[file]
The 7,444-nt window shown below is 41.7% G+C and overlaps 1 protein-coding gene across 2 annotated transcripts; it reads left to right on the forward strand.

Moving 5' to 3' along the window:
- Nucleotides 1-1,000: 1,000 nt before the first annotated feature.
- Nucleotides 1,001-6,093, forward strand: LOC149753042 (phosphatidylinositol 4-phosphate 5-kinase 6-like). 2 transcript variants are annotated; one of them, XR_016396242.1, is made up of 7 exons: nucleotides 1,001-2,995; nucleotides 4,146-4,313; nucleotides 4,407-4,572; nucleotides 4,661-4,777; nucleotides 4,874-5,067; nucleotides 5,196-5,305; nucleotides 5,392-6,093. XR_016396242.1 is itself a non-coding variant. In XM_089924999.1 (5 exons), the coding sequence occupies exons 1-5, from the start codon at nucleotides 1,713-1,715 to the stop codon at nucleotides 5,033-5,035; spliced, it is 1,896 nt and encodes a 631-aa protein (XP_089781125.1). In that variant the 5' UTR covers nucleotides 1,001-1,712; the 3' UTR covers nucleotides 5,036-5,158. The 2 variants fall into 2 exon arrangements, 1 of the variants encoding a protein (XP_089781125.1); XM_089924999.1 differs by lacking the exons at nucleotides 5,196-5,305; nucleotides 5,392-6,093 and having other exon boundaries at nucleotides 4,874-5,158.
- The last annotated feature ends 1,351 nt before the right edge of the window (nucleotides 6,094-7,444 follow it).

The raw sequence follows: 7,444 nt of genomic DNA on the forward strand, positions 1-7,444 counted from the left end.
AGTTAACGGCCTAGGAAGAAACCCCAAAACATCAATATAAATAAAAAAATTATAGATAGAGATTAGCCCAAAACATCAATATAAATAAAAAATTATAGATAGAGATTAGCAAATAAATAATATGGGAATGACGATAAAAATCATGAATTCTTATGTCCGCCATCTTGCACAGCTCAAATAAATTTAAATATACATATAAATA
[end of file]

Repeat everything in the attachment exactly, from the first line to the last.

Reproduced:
The 7,444-nt window shown below is 41.7% G+C and overlaps 1 protein-coding gene across 2 annotated transcripts; it reads left to right on the forward strand.

Moving 5' to 3' along the window:
- Nucleotides 1-1,000: 1,000 nt before the first annotated feature.
- Nucleotides 1,001-6,093, forward strand: LOC149753042 (phosphatidylinositol 4-phosphate 5-kinase 6-like). 2 transcript variants are annotated; one of them, XR_016396242.1, is made up of 7 exons: nucleotides 1,001-2,995; nucleotides 4,146-4,313; nucleotides 4,407-4,572; nucleotides 4,661-4,777; nucleotides 4,874-5,067; nucleotides 5,196-5,305; nucleotides 5,392-6,093. XR_016396242.1 is itself a non-coding variant. In XM_089924999.1 (5 exons), the coding sequence occupies exons 1-5, from the start codon at nucleotides 1,713-1,715 to the stop codon at nucleotides 5,033-5,035; spliced, it is 1,896 nt and encodes a 631-aa protein (XP_089781125.1). In that variant the 5' UTR covers nucleotides 1,001-1,712; the 3' UTR covers nucleotides 5,036-5,158. The 2 variants fall into 2 exon arrangements, 1 of the variants encoding a protein (XP_089781125.1); XM_089924999.1 differs by lacking the exons at nucleotides 5,196-5,305; nucleotides 5,392-6,093 and having other exon boundaries at nucleotides 4,874-5,158.
- The last annotated feature ends 1,351 nt before the right edge of the window (nucleotides 6,094-7,444 follow it).

The raw sequence follows: 7,444 nt of genomic DNA on the forward strand, positions 1-7,444 counted from the left end.
AGTTAACGGCCTAGGAAGAAACCCCAAAACATCAATATAAATAAAAAAATTATAGATAGAGATTAGCCCAAAACATCAATATAAATAAAAAATTATAGATAGAGATTAGCAAATAAATAATATGGGAATGACGATAAAAATCATGAATTCTTATGTCCGCCATCTTGCACAGCTCAAATAAATTTAAATATACATATAAATA